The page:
Fil-Am dedicates career to preserving Calif.’s East Bay Regional Parks
OAKLAND, Califonia – On the first Saturday of June, Dee Rosario can be found outdoors among a crowd of hikers gearing up to stride through Redwood Regional Park.
It is National Trail Day, and Rosario dons a wide-brimmed hat, ready to set out under the sweltering summer sun. He greets 60 volunteers and 20 staff members with a smile, leading with energy and enthusiasm as director of East Bay Regional Park District’s Ward 2. With a warm welcome, they prepare to celebrate national trails through a day dedicated to park maintenance.
As Rosario would say, he’s working to bring a new day to East Bay Parks.
A passion for parks
Dee Rosario stumbled upon his lifelong passion for parks purely by accident.
He attributes his journey to the sacrifices of his parents, who came to the United States from the Philippines in pursuit of opportunity and a better life for their kids. His father served in the U.S. Army in World War II, later working as a cook for the Oakland Athletic Club and the Leamington Hotel. His mother raised eight children, sending them to schools in Oakland, San Leandro, and Hayward.
While a student at Cal State Hayward, Rosario held an interest in teaching, but left the CSU during his final quarter due to a family crisis. As head of the household, Rosario decided to delay his studies to find a full-time job that would support his younger siblings.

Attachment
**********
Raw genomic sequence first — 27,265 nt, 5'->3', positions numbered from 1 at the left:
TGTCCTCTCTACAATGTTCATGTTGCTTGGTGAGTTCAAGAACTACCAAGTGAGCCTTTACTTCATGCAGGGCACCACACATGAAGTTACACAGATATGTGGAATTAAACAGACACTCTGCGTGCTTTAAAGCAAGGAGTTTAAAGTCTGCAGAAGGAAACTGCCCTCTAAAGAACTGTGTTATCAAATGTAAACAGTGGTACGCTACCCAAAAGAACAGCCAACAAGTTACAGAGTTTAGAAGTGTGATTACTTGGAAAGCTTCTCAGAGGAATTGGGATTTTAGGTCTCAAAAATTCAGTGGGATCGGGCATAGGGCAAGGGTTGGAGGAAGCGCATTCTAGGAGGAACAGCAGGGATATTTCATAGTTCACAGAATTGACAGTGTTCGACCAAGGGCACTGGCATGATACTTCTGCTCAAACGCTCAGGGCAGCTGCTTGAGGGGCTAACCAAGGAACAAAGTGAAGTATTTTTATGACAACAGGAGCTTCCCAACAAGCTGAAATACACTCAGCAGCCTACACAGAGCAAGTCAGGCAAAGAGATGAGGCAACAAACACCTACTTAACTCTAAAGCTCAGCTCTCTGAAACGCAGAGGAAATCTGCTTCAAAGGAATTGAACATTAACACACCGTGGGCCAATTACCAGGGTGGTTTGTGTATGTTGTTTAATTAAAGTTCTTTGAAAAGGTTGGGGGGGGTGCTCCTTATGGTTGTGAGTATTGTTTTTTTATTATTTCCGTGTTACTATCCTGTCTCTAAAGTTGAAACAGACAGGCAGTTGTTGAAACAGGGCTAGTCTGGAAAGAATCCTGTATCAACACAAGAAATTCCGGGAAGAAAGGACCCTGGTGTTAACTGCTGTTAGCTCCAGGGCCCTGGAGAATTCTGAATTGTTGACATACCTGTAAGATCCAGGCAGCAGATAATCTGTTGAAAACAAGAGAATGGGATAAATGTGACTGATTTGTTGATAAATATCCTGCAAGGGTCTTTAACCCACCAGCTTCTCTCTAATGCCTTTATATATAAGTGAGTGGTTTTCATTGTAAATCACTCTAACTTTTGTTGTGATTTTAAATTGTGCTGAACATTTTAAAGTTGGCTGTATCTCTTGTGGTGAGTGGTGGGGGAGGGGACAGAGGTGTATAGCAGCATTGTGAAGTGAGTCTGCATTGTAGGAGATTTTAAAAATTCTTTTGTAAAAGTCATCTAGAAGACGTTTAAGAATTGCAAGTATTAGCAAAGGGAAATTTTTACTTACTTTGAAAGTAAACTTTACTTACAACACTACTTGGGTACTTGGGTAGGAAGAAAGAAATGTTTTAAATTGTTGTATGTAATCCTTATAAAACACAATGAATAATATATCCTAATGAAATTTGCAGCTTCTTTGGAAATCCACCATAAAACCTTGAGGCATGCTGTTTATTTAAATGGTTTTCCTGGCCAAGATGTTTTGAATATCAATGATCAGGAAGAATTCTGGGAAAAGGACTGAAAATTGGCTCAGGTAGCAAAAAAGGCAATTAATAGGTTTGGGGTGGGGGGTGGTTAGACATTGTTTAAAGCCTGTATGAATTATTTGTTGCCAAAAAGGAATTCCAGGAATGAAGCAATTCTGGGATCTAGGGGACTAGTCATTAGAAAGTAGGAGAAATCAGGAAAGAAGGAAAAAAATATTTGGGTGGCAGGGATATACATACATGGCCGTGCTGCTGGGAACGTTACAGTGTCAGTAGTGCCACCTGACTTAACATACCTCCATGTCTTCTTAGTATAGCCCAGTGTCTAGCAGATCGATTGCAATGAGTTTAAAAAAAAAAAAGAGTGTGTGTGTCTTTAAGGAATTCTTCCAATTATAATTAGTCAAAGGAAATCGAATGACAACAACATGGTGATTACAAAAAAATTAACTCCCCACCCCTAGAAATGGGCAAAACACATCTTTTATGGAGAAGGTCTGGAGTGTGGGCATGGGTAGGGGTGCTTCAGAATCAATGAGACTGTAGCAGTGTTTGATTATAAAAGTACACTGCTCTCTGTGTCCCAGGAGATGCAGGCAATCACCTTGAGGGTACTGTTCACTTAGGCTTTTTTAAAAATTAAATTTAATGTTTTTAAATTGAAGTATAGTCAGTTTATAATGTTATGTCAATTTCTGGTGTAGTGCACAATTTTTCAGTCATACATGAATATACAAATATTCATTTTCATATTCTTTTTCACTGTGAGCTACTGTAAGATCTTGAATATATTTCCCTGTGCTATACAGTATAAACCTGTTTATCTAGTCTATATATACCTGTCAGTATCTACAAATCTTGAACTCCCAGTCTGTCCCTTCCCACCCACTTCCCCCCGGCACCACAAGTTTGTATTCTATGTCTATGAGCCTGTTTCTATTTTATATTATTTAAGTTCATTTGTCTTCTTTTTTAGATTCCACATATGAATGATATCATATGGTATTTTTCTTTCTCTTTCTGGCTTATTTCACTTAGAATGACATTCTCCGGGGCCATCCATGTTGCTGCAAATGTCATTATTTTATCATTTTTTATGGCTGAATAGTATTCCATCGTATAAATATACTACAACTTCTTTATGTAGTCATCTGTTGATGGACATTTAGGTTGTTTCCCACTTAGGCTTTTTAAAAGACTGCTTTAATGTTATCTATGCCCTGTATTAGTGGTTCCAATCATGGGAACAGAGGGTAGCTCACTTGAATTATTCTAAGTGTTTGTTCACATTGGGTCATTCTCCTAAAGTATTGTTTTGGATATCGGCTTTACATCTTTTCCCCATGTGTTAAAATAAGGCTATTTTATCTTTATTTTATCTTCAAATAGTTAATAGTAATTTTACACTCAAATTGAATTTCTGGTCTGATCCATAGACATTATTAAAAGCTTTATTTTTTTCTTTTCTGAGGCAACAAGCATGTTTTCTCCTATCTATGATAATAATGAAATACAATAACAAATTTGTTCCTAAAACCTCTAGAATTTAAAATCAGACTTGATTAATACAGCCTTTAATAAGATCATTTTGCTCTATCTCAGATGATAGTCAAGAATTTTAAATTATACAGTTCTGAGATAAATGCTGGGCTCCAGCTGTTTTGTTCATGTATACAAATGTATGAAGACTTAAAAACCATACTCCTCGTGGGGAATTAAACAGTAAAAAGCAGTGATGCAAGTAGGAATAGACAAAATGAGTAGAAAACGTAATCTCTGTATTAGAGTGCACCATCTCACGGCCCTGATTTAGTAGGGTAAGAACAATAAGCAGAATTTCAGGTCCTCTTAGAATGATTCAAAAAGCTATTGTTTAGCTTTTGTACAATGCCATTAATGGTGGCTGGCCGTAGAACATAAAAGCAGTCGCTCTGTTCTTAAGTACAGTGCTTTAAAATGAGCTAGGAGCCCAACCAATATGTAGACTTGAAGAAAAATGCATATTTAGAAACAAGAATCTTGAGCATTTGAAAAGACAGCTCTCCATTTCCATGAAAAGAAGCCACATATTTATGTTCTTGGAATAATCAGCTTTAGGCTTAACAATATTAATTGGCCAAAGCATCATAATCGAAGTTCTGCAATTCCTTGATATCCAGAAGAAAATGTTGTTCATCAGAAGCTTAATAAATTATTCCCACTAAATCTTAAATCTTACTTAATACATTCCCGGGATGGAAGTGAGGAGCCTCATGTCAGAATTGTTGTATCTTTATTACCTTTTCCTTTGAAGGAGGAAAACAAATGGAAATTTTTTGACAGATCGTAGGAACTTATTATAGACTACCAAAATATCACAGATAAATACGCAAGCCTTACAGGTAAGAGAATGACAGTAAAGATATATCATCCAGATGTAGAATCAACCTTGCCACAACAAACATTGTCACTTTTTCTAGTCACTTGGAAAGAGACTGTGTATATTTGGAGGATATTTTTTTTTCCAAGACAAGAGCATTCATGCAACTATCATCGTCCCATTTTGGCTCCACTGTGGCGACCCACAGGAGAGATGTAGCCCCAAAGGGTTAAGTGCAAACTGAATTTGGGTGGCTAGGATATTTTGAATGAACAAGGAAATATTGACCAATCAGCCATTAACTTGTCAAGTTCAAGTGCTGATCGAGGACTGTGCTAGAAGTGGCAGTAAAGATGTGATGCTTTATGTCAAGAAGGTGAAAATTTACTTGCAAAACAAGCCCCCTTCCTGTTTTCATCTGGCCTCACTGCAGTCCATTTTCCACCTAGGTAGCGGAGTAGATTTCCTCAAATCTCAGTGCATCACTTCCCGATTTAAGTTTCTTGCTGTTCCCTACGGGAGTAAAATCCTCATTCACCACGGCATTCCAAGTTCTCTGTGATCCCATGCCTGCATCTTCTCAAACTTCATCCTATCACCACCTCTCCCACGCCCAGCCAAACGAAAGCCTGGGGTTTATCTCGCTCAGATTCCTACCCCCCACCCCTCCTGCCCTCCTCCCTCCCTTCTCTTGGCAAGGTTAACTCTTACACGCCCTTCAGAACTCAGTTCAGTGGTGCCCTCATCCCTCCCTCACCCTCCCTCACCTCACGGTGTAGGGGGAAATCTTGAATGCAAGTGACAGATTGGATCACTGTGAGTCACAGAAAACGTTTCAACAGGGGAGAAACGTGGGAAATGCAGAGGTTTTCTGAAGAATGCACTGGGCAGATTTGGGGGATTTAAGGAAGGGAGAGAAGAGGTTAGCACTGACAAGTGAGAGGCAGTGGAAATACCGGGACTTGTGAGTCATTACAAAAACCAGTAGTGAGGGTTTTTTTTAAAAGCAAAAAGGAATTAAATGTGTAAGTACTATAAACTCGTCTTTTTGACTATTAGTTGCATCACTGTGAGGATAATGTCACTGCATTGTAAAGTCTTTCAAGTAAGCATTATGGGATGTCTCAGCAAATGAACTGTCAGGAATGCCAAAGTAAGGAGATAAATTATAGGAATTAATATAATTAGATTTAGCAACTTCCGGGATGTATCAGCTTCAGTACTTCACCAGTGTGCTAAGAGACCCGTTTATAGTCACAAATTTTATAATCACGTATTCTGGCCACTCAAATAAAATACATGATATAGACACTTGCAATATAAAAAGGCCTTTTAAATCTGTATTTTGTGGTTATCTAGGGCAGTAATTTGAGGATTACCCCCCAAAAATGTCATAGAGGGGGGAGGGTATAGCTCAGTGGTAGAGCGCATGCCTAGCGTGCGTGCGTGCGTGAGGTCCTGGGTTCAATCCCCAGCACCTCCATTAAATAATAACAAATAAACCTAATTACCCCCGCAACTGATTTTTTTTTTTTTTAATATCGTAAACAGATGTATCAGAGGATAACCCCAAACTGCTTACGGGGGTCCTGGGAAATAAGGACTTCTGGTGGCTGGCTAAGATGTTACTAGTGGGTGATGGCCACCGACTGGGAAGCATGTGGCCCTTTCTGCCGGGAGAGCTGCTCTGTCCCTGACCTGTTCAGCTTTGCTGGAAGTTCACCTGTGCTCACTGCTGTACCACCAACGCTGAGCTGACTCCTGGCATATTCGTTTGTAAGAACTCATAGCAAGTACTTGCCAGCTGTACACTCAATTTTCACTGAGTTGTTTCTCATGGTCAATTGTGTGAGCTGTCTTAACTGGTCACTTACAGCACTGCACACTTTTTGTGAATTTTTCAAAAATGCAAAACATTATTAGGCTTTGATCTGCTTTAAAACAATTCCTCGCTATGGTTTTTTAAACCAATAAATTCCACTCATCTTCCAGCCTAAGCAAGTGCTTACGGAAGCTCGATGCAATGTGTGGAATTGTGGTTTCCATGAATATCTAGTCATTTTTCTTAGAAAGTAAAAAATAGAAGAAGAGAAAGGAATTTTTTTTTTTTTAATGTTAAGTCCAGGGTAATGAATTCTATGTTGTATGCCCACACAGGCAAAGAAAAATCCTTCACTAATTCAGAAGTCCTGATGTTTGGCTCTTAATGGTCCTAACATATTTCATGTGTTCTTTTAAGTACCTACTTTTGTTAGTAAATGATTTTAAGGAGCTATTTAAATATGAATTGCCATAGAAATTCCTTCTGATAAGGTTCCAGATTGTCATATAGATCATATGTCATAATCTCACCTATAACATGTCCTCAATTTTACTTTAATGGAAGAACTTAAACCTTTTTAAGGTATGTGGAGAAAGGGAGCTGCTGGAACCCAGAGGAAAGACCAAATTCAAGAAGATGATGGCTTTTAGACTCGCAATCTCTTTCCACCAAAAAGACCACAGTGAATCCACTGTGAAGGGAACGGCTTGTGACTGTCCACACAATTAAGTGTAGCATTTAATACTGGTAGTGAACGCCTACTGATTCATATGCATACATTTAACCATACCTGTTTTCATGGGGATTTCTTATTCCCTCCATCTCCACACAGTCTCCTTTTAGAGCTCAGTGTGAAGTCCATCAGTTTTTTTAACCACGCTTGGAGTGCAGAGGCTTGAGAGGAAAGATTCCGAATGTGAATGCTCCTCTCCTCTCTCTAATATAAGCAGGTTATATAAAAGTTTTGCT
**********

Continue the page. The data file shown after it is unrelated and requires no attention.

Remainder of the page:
He began his career as a park grounds person in the summer of 1975. As a college student, Rosario never knew that Redwood Regional Park existed in Oakland. Witnessing the magnificence of the redwoods looming overhead was his first step on the path to becoming an integral pioneer and leader within the East Bay Regional Park District.
The temporary position became a permanent job the following year. From then on, “Working to bring a new day to East Bay Parks” became Rosario’s life work.
For more than 37 years, he has served as park ranger, park supervisor, and as fire lieutenant. In his last 17 years, he became park supervisor for the Redwood Regional Park, where he first began his career.
“I always saw my job not simply as maintaining the park, but healing the creeks, forests, meadows – bringing things back to nature,” reflects Rosario. “This is the background and philosophy I bring to the Park District Board – the perspective of someone who worked hands-on, boots on the ground for the Park District my entire career.”
Preserving East Bay Watersheds
To the surprise of many, the reputably urban Oakland area is home to flourishing regional parks and outdoor trails that extend throughout the greater East Bay.